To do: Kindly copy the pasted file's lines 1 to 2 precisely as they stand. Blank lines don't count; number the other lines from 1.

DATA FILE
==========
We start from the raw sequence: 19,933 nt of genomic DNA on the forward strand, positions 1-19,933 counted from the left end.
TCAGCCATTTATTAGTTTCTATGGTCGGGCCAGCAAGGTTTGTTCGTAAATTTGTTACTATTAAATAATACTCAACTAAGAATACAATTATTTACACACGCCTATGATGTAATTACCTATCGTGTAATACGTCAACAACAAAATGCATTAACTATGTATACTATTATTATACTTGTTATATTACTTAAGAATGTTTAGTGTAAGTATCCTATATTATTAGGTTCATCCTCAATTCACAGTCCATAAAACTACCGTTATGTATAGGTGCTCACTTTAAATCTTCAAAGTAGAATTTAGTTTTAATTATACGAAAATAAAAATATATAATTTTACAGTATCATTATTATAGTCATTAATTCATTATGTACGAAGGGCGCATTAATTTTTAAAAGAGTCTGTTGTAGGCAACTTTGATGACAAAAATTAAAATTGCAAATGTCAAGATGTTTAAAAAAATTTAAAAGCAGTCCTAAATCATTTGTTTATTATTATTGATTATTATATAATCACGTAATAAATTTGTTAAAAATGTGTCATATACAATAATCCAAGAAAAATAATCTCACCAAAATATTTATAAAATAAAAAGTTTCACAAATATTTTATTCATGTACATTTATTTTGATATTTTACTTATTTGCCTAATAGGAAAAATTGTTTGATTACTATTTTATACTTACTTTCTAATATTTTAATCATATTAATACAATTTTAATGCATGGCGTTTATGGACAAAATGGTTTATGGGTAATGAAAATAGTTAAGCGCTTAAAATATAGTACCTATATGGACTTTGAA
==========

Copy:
We start from the raw sequence: 19,933 nt of genomic DNA on the forward strand, positions 1-19,933 counted from the left end.
TCAGCCATTTATTAGTTTCTATGGTCGGGCCAGCAAGGTTTGTTCGTAAATTTGTTACTATTAAATAATACTCAACTAAGAATACAATTATTTACACACGCCTATGATGTAATTACCTATCGTGTAATACGTCAACAACAAAATGCATTAACTATGTATACTATTATTATACTTGTTATATTACTTAAGAATGTTTAGTGTAAGTATCCTATATTATTAGGTTCATCCTCAATTCACAGTCCATAAAACTACCGTTATGTATAGGTGCTCACTTTAAATCTTCAAAGTAGAATTTAGTTTTAATTATACGAAAATAAAAATATATAATTTTACAGTATCATTATTATAGTCATTAATTCATTATGTACGAAGGGCGCATTAATTTTTAAAAGAGTCTGTTGTAGGCAACTTTGATGACAAAAATTAAAATTGCAAATGTCAAGATGTTTAAAAAAATTTAAAAGCAGTCCTAAATCATTTGTTTATTATTATTGATTATTATATAATCACGTAATAAATTTGTTAAAAATGTGTCATATACAATAATCCAAGAAAAATAATCTCACCAAAATATTTATAAAATAAAAAGTTTCACAAATATTTTATTCATGTACATTTATTTTGATATTTTACTTATTTGCCTAATAGGAAAAATTGTTTGATTACTATTTTATACTTACTTTCTAATATTTTAATCATATTAATACAATTTTAATGCATGGCGTTTATGGACAAAATGGTTTATGGGTAATGAAAATAGTTAAGCGCTTAAAATATAGTACCTATATGGACTTTGAA